Monday, August, 2, 1943
Tunis, Tunisia, North Africa
Aug. 2, 1943 Diary Page
This morning I woke up to hear some of the boys talking and asked what the trouble was. Sgt. F____ said he had heard someone calling his name and thought it was the guard. He had gotten up and looked for him but found no one. I got a couple of the boys up and passed out some flashlights and we got our guns. With all the talk about paratroops around I was taking no chances. We searched for half an hour before I found him asleep. I shined the flash in his eyes to wake him up then turned in the report to the Captain that he had been sitting down, probably had been asleep but that I hadn’t caught him asleep. That would have meant another man in the Guard house and that would (not) do my reputation and the companies any good. I can’t understand a man sleeping on guard. They have been warned time and again and fully know the consequences. This morning he was called in and given a week, eight hours a day, walking guard plus the job of digging a latrine which is no easy job in this country. The latrine will be dug after the eight hours of walking. I hope it teaches him a lesson. The Captain was really sore and has made an order that the whole company drill 2 hours a day for a week, in hopes that it will make the boys watch each other and see that this kind of stuff stops. All the men are up in arms and raising hell about it. It’s the Cpt’s idea but I’m interested in seeing the outcome. I won’t pretend to judge him until its over with. It’s a gorgeous cool night. Just perfect for sleeping. Well here goes so . . .
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1943 Diary Recaps
January 1943 Recap: We first met Lt. Reichard in January, stationed at McClellan Air Base in Sacramento, where he was in charge of a motor pool unit. Expecting to be sent overseas, their orders were changed and they became restless to see action. Lt. Reichard’s sweetheart, Ginnie, would write frequently, and he would go to dinner and movies with local girls – Dorothy, in Sacramento, and Marie, when the unit moved to Gowen Field in Boise, Idaho. The men have spent their days in lectures, and physical demonstrations to try to keep sharp mentally and physically. But they are getting increasingly restless.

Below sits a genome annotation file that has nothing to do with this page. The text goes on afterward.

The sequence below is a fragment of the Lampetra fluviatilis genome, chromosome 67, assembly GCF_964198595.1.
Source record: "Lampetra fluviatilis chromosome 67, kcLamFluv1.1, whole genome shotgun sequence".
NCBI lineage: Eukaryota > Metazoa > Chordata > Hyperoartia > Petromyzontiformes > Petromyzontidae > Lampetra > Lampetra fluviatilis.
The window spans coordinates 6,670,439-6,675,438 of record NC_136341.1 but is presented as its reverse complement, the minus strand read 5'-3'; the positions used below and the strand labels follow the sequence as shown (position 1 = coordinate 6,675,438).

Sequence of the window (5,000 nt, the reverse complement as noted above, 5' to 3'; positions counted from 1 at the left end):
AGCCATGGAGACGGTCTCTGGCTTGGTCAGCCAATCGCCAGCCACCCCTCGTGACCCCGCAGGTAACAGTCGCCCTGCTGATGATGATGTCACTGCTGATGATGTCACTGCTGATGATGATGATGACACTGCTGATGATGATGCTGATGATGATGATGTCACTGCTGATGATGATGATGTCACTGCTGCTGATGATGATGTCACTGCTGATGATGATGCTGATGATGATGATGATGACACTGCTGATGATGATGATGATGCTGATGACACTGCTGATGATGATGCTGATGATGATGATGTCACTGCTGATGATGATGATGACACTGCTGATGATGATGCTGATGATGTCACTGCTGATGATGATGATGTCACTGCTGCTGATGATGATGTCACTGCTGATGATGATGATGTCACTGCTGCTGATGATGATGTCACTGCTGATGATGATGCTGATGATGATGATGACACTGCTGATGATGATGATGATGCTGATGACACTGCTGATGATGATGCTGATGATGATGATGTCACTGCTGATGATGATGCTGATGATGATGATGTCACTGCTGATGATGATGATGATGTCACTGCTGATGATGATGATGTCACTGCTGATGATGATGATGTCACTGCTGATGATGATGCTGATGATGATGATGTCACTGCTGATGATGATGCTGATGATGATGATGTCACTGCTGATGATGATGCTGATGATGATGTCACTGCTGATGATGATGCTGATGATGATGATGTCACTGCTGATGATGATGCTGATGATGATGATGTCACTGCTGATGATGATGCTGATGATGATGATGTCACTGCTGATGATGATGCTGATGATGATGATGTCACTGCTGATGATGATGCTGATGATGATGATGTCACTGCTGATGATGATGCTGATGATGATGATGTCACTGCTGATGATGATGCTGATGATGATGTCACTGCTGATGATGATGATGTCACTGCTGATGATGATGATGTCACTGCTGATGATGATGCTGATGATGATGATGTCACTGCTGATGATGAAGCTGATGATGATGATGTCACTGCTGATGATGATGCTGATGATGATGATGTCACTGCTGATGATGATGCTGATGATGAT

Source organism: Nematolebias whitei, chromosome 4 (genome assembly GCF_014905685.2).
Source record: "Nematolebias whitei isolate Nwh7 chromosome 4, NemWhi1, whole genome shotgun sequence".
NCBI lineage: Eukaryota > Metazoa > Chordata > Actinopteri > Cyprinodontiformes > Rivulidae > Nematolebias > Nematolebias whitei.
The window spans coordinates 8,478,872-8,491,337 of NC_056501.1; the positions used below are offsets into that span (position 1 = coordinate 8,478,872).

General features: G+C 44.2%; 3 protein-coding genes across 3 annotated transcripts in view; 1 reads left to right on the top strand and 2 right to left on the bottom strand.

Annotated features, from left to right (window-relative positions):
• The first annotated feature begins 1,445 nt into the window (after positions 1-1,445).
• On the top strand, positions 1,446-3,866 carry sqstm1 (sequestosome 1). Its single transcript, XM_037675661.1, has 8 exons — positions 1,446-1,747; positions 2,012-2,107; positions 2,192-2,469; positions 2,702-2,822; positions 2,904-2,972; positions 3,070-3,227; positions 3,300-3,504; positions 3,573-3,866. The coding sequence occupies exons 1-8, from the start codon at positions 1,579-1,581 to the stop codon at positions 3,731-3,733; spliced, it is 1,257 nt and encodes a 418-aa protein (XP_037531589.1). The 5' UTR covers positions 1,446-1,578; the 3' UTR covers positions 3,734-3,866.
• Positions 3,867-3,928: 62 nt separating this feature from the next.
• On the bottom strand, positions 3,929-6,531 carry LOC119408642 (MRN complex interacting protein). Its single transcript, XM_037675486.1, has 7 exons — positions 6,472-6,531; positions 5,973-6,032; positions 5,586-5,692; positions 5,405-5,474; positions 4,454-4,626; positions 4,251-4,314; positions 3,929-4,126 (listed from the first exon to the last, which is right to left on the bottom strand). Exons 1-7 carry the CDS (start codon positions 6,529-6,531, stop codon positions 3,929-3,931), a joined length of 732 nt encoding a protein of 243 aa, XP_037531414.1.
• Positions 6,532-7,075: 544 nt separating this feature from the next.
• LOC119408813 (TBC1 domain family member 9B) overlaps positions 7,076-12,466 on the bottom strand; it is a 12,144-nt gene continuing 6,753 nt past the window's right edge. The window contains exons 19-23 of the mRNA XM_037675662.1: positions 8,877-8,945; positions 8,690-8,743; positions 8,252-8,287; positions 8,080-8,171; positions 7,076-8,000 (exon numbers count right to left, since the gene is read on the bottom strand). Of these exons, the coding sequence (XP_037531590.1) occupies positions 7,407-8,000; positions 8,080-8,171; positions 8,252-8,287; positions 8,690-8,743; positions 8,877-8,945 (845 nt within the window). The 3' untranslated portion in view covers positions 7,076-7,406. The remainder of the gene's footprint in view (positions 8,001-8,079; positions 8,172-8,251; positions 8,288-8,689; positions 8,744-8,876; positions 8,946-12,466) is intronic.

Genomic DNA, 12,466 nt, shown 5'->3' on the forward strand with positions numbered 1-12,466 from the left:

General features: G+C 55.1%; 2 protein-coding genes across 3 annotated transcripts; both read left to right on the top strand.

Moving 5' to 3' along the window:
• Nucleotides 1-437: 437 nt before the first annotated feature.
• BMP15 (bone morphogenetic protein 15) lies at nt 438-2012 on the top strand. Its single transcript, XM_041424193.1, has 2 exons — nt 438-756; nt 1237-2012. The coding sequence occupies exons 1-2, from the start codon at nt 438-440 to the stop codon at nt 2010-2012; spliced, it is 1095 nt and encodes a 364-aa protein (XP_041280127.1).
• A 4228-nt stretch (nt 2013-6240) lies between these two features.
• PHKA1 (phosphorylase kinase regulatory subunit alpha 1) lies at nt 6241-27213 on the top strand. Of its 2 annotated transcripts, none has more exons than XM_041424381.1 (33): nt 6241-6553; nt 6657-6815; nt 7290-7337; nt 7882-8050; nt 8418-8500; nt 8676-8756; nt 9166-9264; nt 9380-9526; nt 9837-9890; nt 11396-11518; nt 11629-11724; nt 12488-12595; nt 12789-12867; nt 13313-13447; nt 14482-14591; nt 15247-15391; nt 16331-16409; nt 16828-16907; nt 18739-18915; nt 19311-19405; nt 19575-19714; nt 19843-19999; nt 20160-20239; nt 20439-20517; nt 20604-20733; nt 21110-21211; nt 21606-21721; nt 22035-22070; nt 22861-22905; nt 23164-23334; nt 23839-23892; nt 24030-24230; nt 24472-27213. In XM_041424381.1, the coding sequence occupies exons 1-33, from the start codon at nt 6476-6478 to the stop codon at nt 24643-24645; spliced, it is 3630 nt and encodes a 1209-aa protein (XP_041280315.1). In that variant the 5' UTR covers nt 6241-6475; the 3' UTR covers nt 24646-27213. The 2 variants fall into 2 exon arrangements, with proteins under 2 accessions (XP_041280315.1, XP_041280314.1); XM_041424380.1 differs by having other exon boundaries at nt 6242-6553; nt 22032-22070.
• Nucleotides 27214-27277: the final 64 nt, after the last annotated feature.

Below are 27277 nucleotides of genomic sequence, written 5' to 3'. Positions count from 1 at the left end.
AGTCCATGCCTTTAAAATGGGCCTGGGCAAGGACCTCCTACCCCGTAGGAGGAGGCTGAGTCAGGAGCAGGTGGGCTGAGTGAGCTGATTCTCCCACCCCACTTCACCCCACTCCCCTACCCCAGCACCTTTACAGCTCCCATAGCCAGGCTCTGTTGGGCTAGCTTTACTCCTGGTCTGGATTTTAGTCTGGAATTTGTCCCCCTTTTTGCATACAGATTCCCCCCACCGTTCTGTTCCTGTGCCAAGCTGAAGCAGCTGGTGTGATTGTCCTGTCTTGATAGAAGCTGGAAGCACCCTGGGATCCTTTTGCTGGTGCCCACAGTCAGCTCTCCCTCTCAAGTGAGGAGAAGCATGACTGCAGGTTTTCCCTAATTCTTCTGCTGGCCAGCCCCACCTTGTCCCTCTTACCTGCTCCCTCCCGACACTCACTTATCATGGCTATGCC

February 1943 Recap: The unit continues to be restless as they still haven’t any orders for overseas. The days are kept busy with lectures, physical demonstrations, and frequent hikes in the mountains above Boise. Lt. Reichard receives a promotion to Lieutenant First Class and continues to write to Ginnie back home, though her letters are becoming more infrequent. February 1943 comes to an end with the unit still feeling bored and discouraged.
March 1943 Recap: March brings uncertainties in weather and daily life to Gowen Field. Still no word about overseas orders, the outfit must now share quarters with another unit. There is now time to begin a photo album, collecting pictures from times with the outfit. Letters from Ginnie are becoming more infrequent but there is no shortage of dates with the local girls in Boise. March comes to an end with everyone in the outfit anxiously awaiting word of upcoming furloughs.
April 1943 Recap: Last minute furloughs come through, and Lt. Reichard returns home to Maryland for some time with his family on the farm. He and Ginnie have a chance to talk things over and hopefully save the relationship. Just before leaving Boise, the unit gets orders that a move will come at the end of April. April comes to an end with the men spending a week in Stockton, California getting ready to ship out. But where they are going remains a mystery.
May 1943 Recap: The long journey begins by train as the outfit travels cross country to Camp Shanks, New York, where they will prepare to head overseas. Lt. Reichard now knows the destination: Casablanca, Morocco in North Africa. After ensuring that all the supplies are in order, the outfit boards the “West Point”, the newest in troop carriers and heads to sea. Lt. Reichard spends many peaceful evenings enjoying the time at sea before landing in Morocco. May ends with the outfit setting up camp and adjusting to the customs of Morocco.
Lt. Reichard’s WWII Diary Project : On January 1, 2009, WorthPoint began a three year project following the life of a WWII soldier through the daily pages of his diary. To read about the inception of this project, or to add your own comments, click here.
Diary transcription: Shari Seippel Diary photos: Claudia Forbes
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